Lockheed Aerospace Lockheed Martin Aerospace essay

Download this essay in word format (.doc)

Note: Sample below may appear distorted but all corresponding word document files contain proper formatting

Excerpt from essay:

This continues act as a barrier to entry for aerospace manufacturers located throughout Asia, specifically China, who are looking to capitalize on increased government spending on defense. The costs associated with hiring, retaining employees and funding security clearances for employees in this industry makes recruitment and retention critical. As a result of all these factors combined the barriers to entry are exceptionally high in the global military aerospace products manufacturing industry.

Buyer Power

Contrary to the significant power aerospace manufacturers have over suppliers, buyers in this industry dominate accounting and costing standards, procedures and systems; prototype development, product validation and testing; product quality levels and pricing. The competitive strength of Lockheed is exemplified in their ability to keep the F-22 Program moving forward despite many delays attributable to design changes and cost reductions as defined by Congress over the life of the program (Browning, Heath, 2009). Buyers also can define audit procedures and initiate inspections and audits at any time during the project, which leads manufacturers in this industry to invest heavily in enterprise compliance and quality management (ECQM) systems, software and processes.

In addition to all of these factors, buyers can redefine the production processes used to actually produce each version of the system, subassembly or vehicle they are acquiring (Johansen, Comstock, Winroth, 2005). Adherence to military standard (MIL-STD) specifications across all components, subassemblies and modules of any project are increasingly being audited for ethical oversight as well. When all of these factors are taken together, it is apparent how much influence buyers have in this industry and will continue to over time.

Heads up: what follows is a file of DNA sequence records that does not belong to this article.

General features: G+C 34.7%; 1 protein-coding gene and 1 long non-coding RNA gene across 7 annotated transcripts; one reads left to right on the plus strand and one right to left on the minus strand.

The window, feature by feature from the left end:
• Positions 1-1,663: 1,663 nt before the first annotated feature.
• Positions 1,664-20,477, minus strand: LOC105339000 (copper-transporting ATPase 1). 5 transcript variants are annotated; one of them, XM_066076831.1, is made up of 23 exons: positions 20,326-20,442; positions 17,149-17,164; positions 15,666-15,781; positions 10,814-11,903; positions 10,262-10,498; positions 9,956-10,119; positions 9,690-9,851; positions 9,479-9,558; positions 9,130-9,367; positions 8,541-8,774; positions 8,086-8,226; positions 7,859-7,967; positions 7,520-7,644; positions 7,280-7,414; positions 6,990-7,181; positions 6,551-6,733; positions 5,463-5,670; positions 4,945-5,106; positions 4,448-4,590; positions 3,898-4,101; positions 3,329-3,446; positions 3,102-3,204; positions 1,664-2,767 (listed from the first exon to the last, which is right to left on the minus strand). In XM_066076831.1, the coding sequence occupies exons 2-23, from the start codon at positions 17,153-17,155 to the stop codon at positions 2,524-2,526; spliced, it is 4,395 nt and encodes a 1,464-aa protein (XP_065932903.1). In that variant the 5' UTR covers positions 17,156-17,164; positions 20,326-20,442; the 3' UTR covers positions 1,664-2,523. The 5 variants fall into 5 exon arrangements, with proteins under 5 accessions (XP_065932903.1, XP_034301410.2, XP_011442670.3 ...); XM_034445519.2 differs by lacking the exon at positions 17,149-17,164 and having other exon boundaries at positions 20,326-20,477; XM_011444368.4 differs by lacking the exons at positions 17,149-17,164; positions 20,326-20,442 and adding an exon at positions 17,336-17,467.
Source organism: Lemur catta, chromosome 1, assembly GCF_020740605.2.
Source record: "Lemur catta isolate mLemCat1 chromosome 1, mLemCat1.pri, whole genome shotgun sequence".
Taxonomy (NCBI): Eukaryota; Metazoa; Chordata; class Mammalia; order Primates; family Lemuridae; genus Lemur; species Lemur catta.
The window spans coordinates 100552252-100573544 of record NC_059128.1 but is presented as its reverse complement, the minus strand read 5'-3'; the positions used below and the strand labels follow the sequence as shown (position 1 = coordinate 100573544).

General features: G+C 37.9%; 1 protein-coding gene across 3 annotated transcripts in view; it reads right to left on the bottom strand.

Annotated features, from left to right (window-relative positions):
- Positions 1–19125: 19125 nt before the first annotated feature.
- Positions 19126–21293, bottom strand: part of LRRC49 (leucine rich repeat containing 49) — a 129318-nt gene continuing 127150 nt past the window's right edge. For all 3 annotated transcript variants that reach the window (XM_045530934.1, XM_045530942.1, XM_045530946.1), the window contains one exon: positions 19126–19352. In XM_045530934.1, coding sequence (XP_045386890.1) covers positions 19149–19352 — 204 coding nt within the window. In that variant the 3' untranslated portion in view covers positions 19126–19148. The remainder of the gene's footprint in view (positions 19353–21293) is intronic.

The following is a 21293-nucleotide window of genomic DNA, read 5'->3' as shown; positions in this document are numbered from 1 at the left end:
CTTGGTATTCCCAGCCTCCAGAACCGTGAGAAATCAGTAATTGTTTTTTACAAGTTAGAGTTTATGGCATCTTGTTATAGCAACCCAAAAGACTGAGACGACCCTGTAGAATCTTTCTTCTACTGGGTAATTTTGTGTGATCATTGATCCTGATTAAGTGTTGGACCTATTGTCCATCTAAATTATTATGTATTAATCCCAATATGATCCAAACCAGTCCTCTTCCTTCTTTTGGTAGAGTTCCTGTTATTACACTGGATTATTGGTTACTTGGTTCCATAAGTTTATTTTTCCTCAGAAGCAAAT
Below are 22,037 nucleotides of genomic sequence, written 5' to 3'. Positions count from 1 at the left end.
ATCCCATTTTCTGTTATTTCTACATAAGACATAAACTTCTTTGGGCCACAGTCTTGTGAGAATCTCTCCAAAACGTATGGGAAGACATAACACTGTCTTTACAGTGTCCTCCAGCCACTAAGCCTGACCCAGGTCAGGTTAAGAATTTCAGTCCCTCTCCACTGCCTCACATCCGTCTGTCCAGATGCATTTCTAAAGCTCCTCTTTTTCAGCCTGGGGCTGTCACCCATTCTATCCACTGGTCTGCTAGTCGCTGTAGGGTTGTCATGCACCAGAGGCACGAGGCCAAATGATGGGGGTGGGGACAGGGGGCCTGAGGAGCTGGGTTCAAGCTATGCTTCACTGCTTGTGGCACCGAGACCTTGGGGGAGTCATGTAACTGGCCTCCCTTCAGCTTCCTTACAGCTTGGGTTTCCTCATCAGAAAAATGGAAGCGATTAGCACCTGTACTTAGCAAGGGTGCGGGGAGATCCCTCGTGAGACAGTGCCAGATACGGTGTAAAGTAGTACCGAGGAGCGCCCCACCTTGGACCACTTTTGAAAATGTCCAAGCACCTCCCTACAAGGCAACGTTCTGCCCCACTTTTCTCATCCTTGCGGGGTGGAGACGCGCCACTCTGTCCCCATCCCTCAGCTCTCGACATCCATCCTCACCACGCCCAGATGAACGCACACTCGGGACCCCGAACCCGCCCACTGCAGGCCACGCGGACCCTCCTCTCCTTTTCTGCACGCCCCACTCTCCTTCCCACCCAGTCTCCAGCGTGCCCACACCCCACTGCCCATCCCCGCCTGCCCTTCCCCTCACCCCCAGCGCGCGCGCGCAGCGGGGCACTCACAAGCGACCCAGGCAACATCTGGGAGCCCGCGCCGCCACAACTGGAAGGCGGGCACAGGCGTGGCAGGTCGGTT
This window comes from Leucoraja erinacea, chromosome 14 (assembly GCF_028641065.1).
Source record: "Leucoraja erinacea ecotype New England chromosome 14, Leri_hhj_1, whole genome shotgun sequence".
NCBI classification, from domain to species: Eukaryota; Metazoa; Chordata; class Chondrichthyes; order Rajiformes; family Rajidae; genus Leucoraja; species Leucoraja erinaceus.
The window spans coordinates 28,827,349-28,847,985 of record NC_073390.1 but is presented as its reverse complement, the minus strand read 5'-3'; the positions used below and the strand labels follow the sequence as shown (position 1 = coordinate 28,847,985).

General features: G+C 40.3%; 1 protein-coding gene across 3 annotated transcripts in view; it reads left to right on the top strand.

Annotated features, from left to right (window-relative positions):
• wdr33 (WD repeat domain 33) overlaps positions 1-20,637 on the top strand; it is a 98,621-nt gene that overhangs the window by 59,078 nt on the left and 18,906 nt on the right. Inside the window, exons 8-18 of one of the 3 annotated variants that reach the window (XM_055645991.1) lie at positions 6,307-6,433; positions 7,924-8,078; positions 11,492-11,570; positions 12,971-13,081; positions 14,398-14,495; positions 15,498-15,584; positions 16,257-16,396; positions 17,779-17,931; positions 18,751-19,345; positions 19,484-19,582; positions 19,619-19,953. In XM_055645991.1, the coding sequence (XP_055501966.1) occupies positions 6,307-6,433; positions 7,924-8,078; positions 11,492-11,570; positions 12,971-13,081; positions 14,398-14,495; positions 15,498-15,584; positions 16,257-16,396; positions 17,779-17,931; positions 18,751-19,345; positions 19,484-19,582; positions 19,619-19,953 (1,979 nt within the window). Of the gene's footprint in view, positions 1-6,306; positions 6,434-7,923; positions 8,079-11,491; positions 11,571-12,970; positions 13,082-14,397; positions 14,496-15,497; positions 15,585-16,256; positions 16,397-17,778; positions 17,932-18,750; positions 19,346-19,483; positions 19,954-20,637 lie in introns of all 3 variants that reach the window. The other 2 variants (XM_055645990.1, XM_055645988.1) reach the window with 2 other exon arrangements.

Assessing Competitive Rivalry

Lockheed Martin is the market share leader of the global military aerospace products manufacturing industry with 17.8% market share. Their closest competitor, EADS N.V. with 13.8% market share and Boeing with 10.8% both compete in the three core markets of defense and intelligence, homeland security, and systems and information technology. Figure 1 provides a graphical representation of market shares globally for 2008.

Figure 1: 2008 Global Military Aerospace Products Mfg. Market Shares

Manufacturer

Market Share

Lockheed Martin Corporation

17.8%

European Aeronautic Defence and Space Company EADS N.V.

13.9%

The Boeing Company

10.8%

Raytheon Company

7.1%

BAE SYSTEMS plc

6.2%

Other

44.2%

Totals: 100.0%

Source: Lockheed Martin, Investor Relations (2009)

Lockheed Martin has been able to consistently gain market share in a relatively flat growth global market, projected to grow at 1.5% to 2% per year, by concentrating on its core strengths. These include its focus on portfolio-based management of its businesses (Gurgur, Morley, 2008) the ability to manage supply chains (Myers, Cheung, 2008) and managing order backlogs well including the F-22 Program (Browning, Heath, 2009). As a result of these strengths at managing internal processes and programs, Lockheed Martin has attained global market leadership.